Please use this identifier to cite or link to this item: http://hdl.handle.net/2440/72096
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Type: Journal article
Title: Schizencephaly and psychosis
Author: Tibrewal, P.
English, L.
Foo, E.
Dhillon, R.
Citation: European Psychiatry, 2011; 26(Suppl 1):958
Publisher: Editions Scientifiques Medicales Elsevier
Issue Date: 2011
ISSN: 0924-9338
1778-3585
Statement of
Responsibility: 
P. Tibrewal, L. English, E. Foo, R.S. Dhillon
Abstract: <jats:p>Schizencephaly is an uncommon congenital disorder of cerebral cortical development, defined as a gray matter-lined cleft extending from the pial surface to the ventricle. It is a neuronal migration anomaly, caused by insults to migrating neuroblasts during 3rd to 5th gestational months.</jats:p><jats:p>Ischemia, germline mutations, intrauterine infections and exposure to drugs have been implicated in its etiology. The outcome relates with the severity of pathology. Unilateral closed lip schizencephaly has the mildest clinical picture and bilateral open lip the most severe. The most prominent manifestations are motor deficits and seizures.</jats:p><jats:p>Schizencephaly has been related with psychosis. However, there is paucity of literature exploring this relation. Pubmed search with “Schizencephaly AND Psychotic disorders OR Bipolar Disorders” as Mesh terms resulted in 9 results. Of these four discussed Schizencephaly. Rest five reports were related to other disorders of cortical malformation. We present an interesting case of schizencephaly associated with psychosis and congenital hemiparesis. We also present a review of literature available for this rare association.</jats:p><jats:p>This case points towards the role of neurodevelopmental abnormalities in the manifestation of psychosis and bipolar affective disorder. It indicates that presence of neurodevelopmental anomalies may have pathoplastic effects on the presentation of psychosis and may also influence treatment response adversely. A possible mechanism explaining the development of psychosis in schizencephaly is the disruption in intracortical connections. There is also a possibility of underlying ictal phenomenon leading to psychosis. The above case provides support to the neurodevelopmental theory of Schizophrenia.</jats:p>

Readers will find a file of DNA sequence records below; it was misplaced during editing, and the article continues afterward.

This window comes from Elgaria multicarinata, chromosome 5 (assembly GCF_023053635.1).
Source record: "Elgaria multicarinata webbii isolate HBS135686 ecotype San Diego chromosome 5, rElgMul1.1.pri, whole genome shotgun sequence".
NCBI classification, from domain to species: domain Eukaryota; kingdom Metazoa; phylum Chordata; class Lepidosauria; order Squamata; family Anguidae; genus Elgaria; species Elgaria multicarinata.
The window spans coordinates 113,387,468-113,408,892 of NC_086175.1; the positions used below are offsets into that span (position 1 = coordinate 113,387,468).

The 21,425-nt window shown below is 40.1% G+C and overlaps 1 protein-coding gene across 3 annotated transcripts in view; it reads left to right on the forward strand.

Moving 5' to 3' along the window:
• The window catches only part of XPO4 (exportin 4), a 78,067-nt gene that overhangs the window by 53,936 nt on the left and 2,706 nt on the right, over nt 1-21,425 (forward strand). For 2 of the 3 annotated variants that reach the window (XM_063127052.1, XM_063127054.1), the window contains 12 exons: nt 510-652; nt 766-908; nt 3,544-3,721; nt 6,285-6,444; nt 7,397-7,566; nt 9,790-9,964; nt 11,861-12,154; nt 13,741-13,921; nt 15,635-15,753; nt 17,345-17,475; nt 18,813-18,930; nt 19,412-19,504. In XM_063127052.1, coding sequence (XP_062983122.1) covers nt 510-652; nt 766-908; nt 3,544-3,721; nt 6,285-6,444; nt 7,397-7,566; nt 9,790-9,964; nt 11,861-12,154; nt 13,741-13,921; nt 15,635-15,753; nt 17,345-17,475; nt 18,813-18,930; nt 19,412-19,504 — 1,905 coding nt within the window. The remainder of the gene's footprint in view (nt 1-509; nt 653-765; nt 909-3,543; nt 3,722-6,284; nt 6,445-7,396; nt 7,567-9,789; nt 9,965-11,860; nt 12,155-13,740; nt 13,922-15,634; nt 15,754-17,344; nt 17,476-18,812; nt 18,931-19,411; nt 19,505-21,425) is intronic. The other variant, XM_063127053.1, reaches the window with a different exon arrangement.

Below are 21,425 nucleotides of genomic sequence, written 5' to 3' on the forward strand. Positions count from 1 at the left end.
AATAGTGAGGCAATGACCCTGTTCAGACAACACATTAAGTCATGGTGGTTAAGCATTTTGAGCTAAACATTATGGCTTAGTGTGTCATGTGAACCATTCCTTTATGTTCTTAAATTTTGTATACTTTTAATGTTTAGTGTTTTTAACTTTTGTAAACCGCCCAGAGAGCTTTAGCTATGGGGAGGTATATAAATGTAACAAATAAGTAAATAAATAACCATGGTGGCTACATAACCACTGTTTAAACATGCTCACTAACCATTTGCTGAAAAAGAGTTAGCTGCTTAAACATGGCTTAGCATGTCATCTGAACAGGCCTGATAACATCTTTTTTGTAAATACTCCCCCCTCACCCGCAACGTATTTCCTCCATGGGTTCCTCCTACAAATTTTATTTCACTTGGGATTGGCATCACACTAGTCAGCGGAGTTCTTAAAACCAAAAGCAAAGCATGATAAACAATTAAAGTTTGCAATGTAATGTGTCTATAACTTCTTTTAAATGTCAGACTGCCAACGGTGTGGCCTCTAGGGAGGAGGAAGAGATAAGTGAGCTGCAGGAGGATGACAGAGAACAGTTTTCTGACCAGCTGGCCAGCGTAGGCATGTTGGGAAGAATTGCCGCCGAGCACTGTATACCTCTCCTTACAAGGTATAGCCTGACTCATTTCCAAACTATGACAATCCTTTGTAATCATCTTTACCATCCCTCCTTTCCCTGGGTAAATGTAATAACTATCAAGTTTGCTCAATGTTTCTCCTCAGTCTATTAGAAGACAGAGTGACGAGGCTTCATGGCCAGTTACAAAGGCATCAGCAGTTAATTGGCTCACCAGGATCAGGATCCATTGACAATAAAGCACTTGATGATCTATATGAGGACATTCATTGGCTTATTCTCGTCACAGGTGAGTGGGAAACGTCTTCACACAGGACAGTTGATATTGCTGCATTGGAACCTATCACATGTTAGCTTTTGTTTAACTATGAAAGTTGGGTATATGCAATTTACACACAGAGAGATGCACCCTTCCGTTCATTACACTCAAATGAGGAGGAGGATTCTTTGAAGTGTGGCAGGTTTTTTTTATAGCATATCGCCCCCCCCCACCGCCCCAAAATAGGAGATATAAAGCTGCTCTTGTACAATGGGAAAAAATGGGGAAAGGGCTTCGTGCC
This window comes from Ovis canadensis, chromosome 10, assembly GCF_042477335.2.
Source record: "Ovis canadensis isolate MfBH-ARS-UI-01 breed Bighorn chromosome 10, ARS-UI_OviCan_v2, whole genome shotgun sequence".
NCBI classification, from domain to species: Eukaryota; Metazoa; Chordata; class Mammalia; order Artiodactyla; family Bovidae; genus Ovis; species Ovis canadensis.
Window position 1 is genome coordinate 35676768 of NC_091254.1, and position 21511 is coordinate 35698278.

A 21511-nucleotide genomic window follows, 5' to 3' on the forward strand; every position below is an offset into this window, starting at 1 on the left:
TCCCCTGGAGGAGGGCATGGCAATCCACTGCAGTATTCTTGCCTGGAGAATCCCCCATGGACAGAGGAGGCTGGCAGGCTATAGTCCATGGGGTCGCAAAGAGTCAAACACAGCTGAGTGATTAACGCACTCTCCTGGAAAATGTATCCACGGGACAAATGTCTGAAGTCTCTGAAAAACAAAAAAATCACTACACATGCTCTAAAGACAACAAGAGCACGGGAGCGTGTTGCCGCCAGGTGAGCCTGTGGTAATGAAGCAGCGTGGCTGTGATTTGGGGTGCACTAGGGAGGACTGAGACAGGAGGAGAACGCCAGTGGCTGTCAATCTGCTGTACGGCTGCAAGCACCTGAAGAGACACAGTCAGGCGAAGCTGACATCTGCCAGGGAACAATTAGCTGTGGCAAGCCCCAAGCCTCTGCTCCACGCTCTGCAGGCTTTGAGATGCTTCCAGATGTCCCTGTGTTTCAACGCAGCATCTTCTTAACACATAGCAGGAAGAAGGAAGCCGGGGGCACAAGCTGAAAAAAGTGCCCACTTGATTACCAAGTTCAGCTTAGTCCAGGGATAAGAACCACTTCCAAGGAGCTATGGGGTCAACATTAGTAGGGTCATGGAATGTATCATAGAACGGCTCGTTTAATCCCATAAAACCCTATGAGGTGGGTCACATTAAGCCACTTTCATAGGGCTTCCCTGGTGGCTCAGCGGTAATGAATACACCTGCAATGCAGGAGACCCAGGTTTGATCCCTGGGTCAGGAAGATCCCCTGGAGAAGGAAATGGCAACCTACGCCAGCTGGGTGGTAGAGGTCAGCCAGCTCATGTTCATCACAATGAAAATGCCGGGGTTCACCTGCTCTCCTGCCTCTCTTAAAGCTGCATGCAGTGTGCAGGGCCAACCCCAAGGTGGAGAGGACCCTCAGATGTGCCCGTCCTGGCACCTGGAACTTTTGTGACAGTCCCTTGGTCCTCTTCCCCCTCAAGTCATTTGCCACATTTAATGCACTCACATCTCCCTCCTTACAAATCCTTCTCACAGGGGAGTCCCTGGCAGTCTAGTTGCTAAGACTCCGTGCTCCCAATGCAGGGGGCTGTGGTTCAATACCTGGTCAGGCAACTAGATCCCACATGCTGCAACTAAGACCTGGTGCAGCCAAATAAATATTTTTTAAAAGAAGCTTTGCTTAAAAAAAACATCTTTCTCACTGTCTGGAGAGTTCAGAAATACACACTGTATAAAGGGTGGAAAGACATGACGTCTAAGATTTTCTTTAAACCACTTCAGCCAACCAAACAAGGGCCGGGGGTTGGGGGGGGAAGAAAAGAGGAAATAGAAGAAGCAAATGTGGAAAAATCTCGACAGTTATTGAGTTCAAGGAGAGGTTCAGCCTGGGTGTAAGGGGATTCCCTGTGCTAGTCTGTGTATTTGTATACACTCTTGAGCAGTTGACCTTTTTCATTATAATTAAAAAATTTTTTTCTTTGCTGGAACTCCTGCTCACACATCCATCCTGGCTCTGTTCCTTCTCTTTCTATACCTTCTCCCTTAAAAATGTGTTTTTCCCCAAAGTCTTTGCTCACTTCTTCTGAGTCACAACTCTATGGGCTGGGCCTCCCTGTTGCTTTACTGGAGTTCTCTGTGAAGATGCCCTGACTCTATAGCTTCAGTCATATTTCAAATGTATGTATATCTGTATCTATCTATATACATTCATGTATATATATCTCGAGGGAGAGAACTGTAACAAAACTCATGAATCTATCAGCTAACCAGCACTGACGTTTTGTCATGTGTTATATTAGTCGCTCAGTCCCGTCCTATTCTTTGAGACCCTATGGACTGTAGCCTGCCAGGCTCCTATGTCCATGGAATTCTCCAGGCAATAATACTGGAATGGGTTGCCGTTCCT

Rights: Copyright © 2011 Elsevier Masson SAS. All rights reserved.
RMID: 0020119226
DOI: 10.1016/S0924-9338(11)72663-3
Appears in Collections:Psychiatry publications

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